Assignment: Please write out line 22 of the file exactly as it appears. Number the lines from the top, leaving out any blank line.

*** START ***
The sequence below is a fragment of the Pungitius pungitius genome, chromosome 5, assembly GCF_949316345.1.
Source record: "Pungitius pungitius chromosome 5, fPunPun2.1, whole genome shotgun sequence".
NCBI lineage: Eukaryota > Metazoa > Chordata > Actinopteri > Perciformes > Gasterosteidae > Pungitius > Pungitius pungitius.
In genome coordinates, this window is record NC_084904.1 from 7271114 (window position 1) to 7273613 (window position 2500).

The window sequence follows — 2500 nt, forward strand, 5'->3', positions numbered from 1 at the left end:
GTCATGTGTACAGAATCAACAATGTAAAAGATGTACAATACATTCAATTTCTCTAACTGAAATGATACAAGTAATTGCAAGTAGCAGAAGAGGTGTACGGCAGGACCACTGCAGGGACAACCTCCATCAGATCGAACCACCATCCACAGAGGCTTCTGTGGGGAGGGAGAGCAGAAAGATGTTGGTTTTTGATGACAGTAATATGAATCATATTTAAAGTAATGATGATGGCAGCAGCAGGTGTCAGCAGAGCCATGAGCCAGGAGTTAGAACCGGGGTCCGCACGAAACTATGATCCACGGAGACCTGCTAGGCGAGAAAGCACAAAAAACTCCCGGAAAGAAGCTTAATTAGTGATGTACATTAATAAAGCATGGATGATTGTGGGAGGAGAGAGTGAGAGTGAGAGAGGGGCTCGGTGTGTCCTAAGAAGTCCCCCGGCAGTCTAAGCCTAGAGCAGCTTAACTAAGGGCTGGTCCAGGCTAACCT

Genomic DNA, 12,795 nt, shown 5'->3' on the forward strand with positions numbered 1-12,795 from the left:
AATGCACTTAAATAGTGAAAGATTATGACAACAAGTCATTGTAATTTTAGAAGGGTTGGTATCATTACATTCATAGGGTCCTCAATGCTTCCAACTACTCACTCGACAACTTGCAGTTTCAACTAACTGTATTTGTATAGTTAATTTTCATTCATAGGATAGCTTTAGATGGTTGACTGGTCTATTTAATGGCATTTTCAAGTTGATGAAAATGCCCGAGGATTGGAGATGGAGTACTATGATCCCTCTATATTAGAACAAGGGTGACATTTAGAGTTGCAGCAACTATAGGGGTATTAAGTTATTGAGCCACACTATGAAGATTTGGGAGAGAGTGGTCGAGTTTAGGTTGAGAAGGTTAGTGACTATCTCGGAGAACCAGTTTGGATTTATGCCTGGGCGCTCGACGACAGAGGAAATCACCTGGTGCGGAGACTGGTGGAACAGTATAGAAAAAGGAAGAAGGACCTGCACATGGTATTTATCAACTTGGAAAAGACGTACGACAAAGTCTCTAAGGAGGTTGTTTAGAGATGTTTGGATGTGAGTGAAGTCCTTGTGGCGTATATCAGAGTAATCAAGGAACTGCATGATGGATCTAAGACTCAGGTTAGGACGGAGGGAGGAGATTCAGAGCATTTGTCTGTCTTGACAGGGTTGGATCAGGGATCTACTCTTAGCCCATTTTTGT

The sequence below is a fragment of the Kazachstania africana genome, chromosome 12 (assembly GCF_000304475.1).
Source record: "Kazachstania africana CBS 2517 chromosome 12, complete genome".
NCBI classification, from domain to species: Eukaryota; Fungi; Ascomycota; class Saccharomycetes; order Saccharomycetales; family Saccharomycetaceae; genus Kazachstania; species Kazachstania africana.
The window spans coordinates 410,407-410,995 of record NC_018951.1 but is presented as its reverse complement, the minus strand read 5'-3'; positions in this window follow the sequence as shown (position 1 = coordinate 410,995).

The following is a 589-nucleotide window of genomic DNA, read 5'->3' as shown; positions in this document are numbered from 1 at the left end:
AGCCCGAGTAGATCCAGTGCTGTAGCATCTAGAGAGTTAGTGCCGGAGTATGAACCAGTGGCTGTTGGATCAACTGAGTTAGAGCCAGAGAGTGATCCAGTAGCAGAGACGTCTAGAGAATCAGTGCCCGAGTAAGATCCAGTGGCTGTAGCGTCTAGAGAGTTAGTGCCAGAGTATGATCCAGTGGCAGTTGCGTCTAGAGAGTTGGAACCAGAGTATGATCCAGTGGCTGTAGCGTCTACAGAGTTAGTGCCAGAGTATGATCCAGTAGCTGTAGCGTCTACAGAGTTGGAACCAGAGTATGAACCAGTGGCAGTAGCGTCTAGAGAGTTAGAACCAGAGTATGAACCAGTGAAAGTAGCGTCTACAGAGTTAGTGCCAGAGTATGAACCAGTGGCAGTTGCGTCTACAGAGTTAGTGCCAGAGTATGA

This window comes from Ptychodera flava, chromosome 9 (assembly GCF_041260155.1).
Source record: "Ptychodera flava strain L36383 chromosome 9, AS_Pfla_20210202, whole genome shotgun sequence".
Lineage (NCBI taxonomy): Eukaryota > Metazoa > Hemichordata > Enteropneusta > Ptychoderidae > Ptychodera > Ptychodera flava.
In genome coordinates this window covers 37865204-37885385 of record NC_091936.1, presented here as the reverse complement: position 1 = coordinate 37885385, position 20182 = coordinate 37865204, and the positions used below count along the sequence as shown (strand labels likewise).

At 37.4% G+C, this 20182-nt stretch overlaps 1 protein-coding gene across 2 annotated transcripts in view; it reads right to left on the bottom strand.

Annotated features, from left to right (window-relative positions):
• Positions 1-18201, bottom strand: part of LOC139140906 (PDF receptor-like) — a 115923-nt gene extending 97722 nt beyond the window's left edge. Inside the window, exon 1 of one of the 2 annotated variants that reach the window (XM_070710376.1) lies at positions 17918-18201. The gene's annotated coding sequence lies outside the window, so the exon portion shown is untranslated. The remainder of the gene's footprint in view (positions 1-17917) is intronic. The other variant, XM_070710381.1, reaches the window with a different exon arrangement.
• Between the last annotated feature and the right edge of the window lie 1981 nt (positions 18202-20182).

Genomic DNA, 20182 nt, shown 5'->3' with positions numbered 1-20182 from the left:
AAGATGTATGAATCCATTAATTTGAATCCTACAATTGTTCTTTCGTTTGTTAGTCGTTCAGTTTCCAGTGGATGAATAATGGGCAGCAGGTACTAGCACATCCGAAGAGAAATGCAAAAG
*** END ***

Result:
• Between the last annotated feature and the right edge of the window lie 1981 nt (positions 18202-20182).